EDITORIALS

OpEd was not Maoist take on Millinocket

Posted June 16, 2011, at 9:26 p.m.

If you live in Millinocket, it must have felt like a kick to the abdomen coming after a hard fall to the ground. An opinion piece in China’s Global Times newspaper urged Chinese parents considering sending their children to the region to attend Stearns High School to think twice. The school, like others in Maine, actively recruits Chinese students and their tuition money.

“Stearns is a run-of-the-mill high school and doesn’t appear on any ‘best high school’ lists,” the piece, written by Patrick Mattimore, asserted. “The school building is over 40-years old. The school has only one Advanced Placement class and the school maps date from the Cold War era.” The writer has not visited or studied the school, but gleaned the observations from a New York Times story.

Mr. Mattimore also derided Millinocket’s isolated status, with the closest mall and movie theater an hour away. He also wrote the town has fallen on hard times since the paper mills began declining, and that “the town gets 93 inches of snow per year” and “the biggest kick for kids is hanging out in a supermarket parking lot.”

Ouch.

School Superintendent Ken Smith and Millinocket Town Manager Eugene Conologue responded in a BDN story appropriately highlighting the region’s benefits.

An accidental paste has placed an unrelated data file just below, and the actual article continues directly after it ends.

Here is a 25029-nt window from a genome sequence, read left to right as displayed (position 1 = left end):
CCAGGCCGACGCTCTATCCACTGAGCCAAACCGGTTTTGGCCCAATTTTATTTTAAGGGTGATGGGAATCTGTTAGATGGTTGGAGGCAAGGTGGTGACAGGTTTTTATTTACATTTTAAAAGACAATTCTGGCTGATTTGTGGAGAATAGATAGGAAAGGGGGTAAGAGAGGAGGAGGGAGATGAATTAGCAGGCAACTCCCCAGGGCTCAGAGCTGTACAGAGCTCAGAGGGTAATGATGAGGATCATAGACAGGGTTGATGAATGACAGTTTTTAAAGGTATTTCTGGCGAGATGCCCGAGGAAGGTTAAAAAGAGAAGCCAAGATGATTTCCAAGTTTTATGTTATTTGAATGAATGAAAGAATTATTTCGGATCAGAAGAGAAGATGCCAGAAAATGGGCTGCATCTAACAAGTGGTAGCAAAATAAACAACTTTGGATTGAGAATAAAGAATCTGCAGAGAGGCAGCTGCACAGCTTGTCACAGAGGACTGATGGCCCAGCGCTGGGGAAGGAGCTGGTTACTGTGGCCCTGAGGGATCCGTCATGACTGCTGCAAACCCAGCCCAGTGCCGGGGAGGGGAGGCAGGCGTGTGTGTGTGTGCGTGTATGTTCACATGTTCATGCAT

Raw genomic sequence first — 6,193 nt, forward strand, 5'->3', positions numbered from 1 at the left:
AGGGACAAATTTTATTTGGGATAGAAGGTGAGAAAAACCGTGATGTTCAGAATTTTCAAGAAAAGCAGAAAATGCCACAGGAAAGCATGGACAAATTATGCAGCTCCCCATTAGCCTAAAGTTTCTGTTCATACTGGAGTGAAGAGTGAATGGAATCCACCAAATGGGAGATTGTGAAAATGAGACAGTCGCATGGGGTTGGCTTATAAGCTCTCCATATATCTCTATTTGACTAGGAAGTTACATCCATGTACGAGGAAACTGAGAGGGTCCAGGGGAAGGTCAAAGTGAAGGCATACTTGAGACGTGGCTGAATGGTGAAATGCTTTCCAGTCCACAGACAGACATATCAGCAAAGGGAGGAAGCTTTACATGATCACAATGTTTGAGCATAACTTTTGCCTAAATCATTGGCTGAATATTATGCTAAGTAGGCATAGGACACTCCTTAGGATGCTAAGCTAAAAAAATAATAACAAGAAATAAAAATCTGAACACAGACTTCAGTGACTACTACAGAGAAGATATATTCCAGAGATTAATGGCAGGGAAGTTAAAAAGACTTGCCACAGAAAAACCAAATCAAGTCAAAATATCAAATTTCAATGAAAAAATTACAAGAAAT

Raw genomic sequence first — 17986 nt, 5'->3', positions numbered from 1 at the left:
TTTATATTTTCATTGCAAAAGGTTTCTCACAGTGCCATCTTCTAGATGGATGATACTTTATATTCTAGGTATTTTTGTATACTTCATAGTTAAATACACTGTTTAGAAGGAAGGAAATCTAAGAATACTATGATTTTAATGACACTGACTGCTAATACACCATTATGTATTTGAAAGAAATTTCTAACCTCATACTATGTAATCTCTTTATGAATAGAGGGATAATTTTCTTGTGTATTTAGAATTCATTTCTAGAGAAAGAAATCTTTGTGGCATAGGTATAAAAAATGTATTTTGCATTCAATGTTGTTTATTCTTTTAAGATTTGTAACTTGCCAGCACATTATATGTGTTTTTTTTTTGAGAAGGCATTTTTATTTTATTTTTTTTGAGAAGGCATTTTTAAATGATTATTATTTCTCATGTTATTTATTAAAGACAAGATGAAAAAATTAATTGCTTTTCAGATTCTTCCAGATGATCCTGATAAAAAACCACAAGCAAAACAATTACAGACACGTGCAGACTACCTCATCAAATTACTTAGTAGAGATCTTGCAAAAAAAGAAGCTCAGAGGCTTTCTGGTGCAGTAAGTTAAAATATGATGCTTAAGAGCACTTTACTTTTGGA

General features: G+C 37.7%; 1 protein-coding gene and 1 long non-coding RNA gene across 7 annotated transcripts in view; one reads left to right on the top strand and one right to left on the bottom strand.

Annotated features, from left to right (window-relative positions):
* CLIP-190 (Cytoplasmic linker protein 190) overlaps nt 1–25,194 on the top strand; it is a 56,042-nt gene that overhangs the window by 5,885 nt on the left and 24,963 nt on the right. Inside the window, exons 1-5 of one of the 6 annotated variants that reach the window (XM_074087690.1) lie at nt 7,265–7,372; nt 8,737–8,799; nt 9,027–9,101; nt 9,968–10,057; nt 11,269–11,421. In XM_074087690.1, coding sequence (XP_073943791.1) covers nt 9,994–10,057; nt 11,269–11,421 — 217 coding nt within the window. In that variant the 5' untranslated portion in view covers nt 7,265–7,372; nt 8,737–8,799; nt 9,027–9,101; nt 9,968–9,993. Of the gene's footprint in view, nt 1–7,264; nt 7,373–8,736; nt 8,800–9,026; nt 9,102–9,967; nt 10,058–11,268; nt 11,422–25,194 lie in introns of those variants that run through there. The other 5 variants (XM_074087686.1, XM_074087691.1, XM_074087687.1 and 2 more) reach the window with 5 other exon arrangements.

“Kids who gradate from Stearns go to all the same schools — Harvard, Stanford, the University of Maine — that all the other kids do. It is really up to the kids,” Dr. Smith said.

Mr. Conlogue described the region’s quality of life: “We offer a fine school system, a safe community, a clean environment where you can breathe the air and drink the water, and experience nature in ways not available to metropolitan areas.”

The writer was disparaged by critics here in Maine. And, so, too, was The Global Times, described by an Atlantic Monthly editor as a propaganda publication for the Chinese government. Mr. Mattimore contacted the BDN by email and, in reasonable fashion, explained how he was not an apologist for the Chinese government.

The most socialistic influence in his life was the time he spent living and teaching in San Francisco, he wrote. He was born in New York, grew up and was educated in New England and went to work in Boston after college. Mr. Mattimore now lives in China.

The main thrust of his OpEd that Chinese parents may not get real bang for their buck paying $27,000 annually for their children to attend Stearns, is not outrageous or unfounded advice. Chinese parents may assume any New England school is the academic equivalent of Deerfield Academy or Phillips Exeter Academy. Stearns is not. But attending Stearns will culturally acclimate Chinese students to the U.S., which has value.

Millinocket must take heart in the truths their town manager and school superintendent asserted: School is what students make of it, and the Katahdin region is a safe, recreationally rich place in which to live.

Mr. Mattimore will visit New England during the Fourth of July weekend and is willing to meet with town and school officials. We’re imagining a scene in which he gathers with town residents to watch fireworks, hopefully not in a parking lot.

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